Do there exist "mom-and-pop" actuarial firms? I felt so much more comfortable at the last company that I worked for, and felt that its more intimate setting was inherently a much better fit. However, now I don't even know where/how to look for boutique-sized actuarial firms.

Please help. Any educated input is welcome.

Thanks.
Yeah, I can't believe these companies encourage us to better ourselves! Down with corporates, amirite?
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Old 02-18-2020, 11:30 AM
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Originally Posted by dj8735 View Post
I currently work as an analyst (entry-level) in pension for a large corporate consulting firm, where I've been for a little over a year. Before that, I worked for a while at a very small financial advisor firm (fewer than 20 employees). I was extremely content with the setting of the financial advisor firm, but it wasn't in actuarial, so I left once I secured my current job.

It would be an understatement to say that my current large corporate setting is a poor fit for me, and I for it; the constant adjustment and upkeep of personal goals, the "optional" training sessions that occur during lunches, micro-managing, zero work/life balance, and many, many other facets of this setting have made each day at work more miserable than the last.

Do there exist "mom-and-pop" actuarial firms? I felt so much more comfortable at the last company that I worked for, and felt that its more intimate setting was inherently a much better fit. However, now I don't even know where/how to look for boutique-sized actuarial firms.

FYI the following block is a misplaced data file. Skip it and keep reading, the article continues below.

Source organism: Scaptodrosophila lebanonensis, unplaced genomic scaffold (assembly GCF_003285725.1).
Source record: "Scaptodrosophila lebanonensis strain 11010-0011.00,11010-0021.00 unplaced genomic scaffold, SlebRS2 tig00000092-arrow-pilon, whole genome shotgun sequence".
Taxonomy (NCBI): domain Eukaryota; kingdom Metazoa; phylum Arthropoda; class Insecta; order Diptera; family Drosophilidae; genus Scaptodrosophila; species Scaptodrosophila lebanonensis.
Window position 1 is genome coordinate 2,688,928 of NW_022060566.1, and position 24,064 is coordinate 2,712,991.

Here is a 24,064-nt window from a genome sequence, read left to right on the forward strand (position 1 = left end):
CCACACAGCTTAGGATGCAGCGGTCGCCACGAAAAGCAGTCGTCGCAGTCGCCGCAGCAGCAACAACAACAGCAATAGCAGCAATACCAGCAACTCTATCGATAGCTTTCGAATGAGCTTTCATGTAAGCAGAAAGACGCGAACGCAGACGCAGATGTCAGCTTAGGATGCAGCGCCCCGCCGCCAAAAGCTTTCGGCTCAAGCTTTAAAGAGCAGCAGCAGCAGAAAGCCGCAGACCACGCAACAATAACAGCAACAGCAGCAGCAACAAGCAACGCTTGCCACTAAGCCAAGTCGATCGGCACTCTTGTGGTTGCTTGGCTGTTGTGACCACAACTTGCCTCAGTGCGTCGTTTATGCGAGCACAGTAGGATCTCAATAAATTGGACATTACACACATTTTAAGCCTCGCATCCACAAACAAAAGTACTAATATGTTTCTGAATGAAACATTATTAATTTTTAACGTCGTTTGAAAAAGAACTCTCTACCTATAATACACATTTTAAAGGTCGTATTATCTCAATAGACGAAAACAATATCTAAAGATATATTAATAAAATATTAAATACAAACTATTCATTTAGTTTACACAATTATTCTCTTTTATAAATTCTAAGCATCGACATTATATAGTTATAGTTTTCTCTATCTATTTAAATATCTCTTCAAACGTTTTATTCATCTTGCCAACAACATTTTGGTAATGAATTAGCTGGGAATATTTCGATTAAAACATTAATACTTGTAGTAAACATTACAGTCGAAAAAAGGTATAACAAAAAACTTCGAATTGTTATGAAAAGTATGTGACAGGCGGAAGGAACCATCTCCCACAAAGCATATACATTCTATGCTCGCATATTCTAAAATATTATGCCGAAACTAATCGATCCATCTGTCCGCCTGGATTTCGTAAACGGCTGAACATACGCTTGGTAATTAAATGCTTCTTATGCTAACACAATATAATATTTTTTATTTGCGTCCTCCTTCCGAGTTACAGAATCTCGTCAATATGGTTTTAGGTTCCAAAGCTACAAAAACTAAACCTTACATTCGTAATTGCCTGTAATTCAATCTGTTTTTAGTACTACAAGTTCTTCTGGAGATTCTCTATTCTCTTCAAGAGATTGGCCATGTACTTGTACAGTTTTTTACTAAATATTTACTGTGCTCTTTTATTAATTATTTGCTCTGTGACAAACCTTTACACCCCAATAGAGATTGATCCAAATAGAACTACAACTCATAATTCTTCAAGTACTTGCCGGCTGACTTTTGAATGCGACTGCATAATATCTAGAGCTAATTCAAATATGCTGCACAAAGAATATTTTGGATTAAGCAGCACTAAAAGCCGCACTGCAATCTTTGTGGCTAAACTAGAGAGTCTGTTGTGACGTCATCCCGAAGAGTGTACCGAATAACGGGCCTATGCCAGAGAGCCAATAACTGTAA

Please help. Any educated input is welcome.

Thanks.
are you set on wanting to do consulting work? you mention work-life balance, and that's gonna be tougher to achieve in consulting than insurance. plenty of people working for large insurance companies don't work more than 40 hrs/week. nobody on my 10-person team does.
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Old 02-18-2020, 11:39 AM
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Sounds like you just need to leave pensions
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Old 02-18-2020, 11:41 AM
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Yeah, I can't believe these companies encourage us to better ourselves! Down with corporates, amirite?
ime, formal goal setting in big corp is a meaningless exercise for employees. even worse in consulting low level where your goal is effectively just # billed hours.
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Old 02-18-2020, 11:55 AM
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Originally Posted by act2106 View Post
If this is the first large corporation you've worked for, it might be worth not avoiding any other companies just because they're large. I don't know what the "many, many other facets" you mentioned includes, but some of the things you mentioned are company-specific. I think personal goals is probably universal, along with an occasional lunch training. But the way goals are approached and the frequency of lunch trainings, along with expectation to attend them, vary by company or even by manager. So does micro-managing and work/life balance.
Yeah, I've been at a very, very, very large company for a long time. There are groups where the level of documentation is onerous, for sure. But there are also pockets where small teams exist and skirt this. So I'd approach this as asking about 'team' culture rather than 'company' culture, or thereabouts.
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Old 02-18-2020, 12:02 PM
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There are. At the CCA meeting there's a group for small businesses, maybe 10-15 people go to that. Usually just the 1 actuary, maybe with a staff.

In my experience, the biggest issue is larger employers didn't value that experience much, as they felt it didn't apply to their business lines that much, so it can be hard to change later if you are at the small place for a long time. The small business definitely has more opportunity to shine, but then you can also hit the top really fast. How high do you go if you are next in line behind the owner. Or even if you take it over, you definitely aren't moving up from there.

The plus side is it helped me start my own business doing basically the same stuff, without working hard.